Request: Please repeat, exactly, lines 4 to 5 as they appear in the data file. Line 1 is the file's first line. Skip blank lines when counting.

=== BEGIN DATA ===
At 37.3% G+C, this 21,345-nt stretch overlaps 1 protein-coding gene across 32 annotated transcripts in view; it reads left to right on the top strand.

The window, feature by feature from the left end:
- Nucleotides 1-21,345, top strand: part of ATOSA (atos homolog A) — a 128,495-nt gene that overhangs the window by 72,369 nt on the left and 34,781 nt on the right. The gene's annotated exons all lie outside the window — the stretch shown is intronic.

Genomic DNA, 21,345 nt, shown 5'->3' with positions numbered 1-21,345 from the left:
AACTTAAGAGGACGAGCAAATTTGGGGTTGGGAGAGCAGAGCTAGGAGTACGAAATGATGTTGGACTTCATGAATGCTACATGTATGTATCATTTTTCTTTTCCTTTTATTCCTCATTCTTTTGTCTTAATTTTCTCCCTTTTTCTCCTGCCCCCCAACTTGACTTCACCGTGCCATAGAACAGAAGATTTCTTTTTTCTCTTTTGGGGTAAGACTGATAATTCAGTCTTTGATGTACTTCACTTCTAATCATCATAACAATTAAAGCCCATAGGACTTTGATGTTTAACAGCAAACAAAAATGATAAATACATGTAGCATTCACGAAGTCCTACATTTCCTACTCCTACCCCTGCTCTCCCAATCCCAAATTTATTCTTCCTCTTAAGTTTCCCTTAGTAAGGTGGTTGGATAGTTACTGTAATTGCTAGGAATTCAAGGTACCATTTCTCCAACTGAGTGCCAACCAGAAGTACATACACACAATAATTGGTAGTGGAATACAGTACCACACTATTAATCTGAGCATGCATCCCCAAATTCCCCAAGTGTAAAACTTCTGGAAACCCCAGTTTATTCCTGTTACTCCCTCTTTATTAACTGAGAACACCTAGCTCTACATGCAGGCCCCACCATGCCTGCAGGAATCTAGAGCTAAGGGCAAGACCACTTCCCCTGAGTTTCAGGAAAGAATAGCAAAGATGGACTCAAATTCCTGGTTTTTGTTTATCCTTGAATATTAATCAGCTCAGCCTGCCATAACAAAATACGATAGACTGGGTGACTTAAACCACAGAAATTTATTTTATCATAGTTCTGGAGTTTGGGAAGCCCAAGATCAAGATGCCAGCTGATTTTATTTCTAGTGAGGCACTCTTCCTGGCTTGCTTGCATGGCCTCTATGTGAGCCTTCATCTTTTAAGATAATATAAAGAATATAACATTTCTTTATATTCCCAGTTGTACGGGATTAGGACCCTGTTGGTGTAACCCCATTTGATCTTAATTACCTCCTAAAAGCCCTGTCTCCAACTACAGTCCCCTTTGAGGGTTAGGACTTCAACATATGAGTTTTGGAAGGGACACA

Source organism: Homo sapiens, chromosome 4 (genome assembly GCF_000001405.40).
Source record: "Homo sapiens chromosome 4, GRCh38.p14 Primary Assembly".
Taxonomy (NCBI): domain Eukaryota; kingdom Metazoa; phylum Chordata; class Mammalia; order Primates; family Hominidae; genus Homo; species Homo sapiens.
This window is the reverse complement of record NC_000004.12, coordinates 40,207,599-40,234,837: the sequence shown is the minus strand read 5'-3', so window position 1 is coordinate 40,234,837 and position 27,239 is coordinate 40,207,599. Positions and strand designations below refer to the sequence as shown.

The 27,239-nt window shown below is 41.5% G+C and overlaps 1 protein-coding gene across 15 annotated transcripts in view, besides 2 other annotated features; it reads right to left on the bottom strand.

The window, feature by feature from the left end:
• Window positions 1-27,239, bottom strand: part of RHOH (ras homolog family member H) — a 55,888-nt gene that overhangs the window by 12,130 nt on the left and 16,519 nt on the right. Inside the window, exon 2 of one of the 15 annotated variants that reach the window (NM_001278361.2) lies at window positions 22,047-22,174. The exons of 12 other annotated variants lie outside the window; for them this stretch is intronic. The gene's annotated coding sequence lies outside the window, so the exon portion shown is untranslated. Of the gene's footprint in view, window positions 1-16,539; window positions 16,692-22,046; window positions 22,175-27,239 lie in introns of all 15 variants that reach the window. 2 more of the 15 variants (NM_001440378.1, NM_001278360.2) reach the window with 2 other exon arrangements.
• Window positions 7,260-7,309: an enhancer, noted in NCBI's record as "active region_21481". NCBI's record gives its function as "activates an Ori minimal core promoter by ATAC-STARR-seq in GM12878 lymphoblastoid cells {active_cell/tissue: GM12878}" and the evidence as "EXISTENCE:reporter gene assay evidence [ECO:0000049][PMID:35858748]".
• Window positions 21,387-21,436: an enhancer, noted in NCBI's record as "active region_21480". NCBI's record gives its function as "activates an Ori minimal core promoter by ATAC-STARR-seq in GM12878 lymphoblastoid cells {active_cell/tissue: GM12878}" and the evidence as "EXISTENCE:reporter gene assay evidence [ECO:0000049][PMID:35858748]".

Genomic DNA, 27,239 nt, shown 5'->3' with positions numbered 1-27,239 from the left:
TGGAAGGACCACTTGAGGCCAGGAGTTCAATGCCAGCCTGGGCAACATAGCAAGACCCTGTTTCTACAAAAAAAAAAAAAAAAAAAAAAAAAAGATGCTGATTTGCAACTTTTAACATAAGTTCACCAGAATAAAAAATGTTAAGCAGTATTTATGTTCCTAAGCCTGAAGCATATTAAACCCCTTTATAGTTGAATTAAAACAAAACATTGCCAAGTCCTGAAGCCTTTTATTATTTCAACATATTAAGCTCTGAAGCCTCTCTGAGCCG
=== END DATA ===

Genomic DNA, 21,345 nt, shown 5'->3' with positions numbered 1-21,345 from the left:
AACTTAAGAGGACGAGCAAATTTGGGGTTGGGAGAGCAGAGCTAGGAGTACGAAATGATGTTGGACTTCATGAATGCTACATGTATGTATCATTTTTCTTTTCCTTTTATTCCTCATTCTTTTGTCTTAATTTTCTCCCTTTTTCTCCTGCCCCCCAACTTGACTTCACCGTGCCATAGAACAGAAGATTTCTTTTTTCTCTTTTGGGGTAAGACTGATAATTCAGTCTTTGATGTACTTCACTTCTAATCATCATAACAATTAAAGCCCATAGGACTTTGATGTTTAACAGCAAACAAAAATGATAAATACATGTAGCATTCACGAAGTCCTACATTTCCTACTCCTACCCCTGCTCTCCCAATCCCAAATTTATTCTTCCTCTTAAGTTTCCCTTAGTAAGGTGGTTGGATAGTTACTGTAATTGCTAGGAATTCAAGGTACCATTTCTCCAACTGAGTGCCAACCAGAAGTACATACACACAATAATTGGTAGTGGAATACAGTACCACACTATTAATCTGAGCATGCATCCCCAAATTCCCCAAGTGTAAAACTTCTGGAAACCCCAGTTTATTCCTGTTACTCCCTCTTTATTAACTGAGAACACCTAGCTCTACATGCAGGCCCCACCATGCCTGCAGGAATCTAGAGCTAAGGGCAAGACCACTTCCCCTGAGTTTCAGGAAAGAATAGCAAAGATGGACTCAAATTCCTGGTTTTTGTTTATCCTTGAATATTAATCAGCTCAGCCTGCCATAACAAAATACGATAGACTGGGTGACTTAAACCACAGAAATTTATTTTATCATAGTTCTGGAGTTTGGGAAGCCCAAGATCAAGATGCCAGCTGATTTTATTTCTAGTGAGGCACTCTTCCTGGCTTGCTTGCATGGCCTCTATGTGAGCCTTCATCTTTTAAGATAATATAAAGAATATAACATTTCTTTATATTCCCAGTTGTACGGGATTAGGACCCTGTTGGTGTAACCCCATTTGATCTTAATTACCTCCTAAAAGCCCTGTCTCCAACTACAGTCCCCTTTGAGGGTTAGGACTTCAACATATGAGTTTTGGAAGGGACACA